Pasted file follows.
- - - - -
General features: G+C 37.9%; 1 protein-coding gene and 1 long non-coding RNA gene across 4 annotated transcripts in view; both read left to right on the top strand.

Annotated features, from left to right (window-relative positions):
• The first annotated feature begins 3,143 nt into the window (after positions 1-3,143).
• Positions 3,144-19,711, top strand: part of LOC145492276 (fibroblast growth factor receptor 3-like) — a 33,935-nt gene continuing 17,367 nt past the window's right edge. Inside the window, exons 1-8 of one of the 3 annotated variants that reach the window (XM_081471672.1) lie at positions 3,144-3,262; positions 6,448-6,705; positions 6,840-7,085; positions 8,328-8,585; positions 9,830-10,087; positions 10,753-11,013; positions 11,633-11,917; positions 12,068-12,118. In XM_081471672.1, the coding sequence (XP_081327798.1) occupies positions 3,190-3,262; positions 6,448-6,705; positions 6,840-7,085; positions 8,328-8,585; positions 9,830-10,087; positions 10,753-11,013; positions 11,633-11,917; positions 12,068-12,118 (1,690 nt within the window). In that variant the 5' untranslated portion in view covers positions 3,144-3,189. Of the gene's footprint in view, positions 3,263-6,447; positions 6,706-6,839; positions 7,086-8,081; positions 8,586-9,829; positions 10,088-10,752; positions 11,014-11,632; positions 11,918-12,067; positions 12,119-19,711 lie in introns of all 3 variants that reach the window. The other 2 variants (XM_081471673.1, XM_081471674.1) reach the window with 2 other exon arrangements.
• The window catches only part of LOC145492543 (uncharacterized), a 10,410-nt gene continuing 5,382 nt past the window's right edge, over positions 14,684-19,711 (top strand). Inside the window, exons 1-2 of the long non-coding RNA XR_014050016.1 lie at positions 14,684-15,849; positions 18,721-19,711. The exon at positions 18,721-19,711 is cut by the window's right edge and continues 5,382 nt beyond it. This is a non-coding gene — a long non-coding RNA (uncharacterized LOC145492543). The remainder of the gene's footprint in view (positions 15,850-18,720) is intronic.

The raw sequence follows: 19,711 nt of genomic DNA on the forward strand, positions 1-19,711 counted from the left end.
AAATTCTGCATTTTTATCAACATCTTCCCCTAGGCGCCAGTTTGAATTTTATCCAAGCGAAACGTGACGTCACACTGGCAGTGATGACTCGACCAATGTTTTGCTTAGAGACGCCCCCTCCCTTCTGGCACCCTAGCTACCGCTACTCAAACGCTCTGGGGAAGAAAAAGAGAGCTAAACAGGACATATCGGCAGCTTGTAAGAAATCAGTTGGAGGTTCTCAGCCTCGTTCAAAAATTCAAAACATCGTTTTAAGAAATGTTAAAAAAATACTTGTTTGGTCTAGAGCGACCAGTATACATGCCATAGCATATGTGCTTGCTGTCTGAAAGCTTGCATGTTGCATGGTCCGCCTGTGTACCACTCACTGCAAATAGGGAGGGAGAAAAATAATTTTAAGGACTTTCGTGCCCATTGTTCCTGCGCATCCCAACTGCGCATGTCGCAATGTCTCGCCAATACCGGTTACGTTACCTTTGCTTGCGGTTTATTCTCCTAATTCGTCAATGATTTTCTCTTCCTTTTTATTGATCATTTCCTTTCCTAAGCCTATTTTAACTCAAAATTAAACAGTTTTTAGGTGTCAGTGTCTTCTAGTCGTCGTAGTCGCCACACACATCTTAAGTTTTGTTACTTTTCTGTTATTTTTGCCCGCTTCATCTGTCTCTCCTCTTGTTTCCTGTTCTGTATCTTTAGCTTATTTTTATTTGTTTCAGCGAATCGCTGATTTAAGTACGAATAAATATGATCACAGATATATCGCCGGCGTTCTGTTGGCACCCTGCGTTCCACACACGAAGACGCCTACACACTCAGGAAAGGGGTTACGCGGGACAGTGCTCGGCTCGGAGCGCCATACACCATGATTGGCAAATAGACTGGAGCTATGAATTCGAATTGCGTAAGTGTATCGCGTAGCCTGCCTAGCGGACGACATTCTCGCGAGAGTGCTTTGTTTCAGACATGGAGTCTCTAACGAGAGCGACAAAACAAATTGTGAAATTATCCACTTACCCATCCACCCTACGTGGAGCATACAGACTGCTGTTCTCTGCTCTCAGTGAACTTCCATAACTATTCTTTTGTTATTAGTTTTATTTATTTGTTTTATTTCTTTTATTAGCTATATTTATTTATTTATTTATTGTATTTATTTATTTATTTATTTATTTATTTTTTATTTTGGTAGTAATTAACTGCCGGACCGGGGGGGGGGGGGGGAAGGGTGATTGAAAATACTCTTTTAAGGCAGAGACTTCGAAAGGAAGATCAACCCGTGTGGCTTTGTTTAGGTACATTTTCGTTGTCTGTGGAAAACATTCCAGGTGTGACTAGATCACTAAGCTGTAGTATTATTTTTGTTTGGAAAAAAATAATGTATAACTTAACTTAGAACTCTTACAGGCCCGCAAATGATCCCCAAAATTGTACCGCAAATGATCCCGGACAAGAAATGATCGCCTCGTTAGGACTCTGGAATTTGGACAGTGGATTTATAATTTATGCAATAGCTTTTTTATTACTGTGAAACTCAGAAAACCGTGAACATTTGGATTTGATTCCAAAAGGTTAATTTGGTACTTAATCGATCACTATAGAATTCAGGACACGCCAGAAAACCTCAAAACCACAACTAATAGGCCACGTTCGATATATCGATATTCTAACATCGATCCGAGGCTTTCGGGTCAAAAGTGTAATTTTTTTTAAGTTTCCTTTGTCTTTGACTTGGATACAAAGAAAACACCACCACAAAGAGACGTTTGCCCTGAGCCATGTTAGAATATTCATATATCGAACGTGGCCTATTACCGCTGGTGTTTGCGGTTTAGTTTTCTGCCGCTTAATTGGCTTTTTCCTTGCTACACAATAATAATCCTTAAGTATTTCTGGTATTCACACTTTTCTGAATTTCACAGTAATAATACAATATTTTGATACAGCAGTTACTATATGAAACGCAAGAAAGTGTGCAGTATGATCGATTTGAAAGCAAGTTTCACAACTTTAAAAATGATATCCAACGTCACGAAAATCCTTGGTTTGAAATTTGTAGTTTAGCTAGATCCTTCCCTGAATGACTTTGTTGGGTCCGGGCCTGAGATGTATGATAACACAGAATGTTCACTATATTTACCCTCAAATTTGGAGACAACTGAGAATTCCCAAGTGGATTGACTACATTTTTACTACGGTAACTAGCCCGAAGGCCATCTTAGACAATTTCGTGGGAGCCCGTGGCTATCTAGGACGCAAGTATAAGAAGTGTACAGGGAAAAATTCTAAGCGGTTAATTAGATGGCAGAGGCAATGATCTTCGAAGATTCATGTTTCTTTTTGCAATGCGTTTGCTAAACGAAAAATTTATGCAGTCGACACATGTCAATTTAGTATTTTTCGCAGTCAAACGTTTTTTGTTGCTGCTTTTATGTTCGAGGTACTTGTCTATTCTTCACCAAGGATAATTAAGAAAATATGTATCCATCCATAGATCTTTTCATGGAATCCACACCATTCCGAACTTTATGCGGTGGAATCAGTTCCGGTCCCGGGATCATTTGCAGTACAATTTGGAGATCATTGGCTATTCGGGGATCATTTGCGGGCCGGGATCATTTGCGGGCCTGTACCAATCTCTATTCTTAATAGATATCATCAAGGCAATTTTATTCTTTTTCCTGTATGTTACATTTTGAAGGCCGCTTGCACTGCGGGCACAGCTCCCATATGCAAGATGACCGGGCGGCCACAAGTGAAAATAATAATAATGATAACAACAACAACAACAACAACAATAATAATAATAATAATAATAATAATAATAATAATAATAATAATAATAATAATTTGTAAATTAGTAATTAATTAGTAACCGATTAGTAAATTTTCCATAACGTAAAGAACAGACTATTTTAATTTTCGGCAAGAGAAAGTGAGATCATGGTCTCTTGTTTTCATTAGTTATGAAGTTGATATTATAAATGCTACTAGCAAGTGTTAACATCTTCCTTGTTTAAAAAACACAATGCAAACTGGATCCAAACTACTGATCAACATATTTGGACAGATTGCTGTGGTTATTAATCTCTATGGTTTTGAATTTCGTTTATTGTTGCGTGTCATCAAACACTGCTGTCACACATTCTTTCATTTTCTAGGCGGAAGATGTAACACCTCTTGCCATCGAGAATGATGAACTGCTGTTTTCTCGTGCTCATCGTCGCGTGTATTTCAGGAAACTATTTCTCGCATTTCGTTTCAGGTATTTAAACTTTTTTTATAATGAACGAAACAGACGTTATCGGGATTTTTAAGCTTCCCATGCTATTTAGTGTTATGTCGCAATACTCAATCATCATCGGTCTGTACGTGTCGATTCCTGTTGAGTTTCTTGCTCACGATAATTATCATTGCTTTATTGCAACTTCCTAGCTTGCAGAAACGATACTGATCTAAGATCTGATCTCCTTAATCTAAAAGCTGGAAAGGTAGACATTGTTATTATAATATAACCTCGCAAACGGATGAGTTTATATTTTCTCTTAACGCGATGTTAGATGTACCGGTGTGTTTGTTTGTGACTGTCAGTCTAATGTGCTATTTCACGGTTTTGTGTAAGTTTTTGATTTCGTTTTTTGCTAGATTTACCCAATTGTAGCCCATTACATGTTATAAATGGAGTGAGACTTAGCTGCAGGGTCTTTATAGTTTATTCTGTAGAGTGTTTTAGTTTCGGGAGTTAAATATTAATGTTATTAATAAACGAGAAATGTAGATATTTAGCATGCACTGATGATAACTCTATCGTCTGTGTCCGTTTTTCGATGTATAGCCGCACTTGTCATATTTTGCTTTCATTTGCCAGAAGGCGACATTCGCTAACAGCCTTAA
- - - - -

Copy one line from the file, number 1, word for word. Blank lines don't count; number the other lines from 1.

General features: G+C 37.9%; 1 protein-coding gene and 1 long non-coding RNA gene across 4 annotated transcripts in view; both read left to right on the top strand.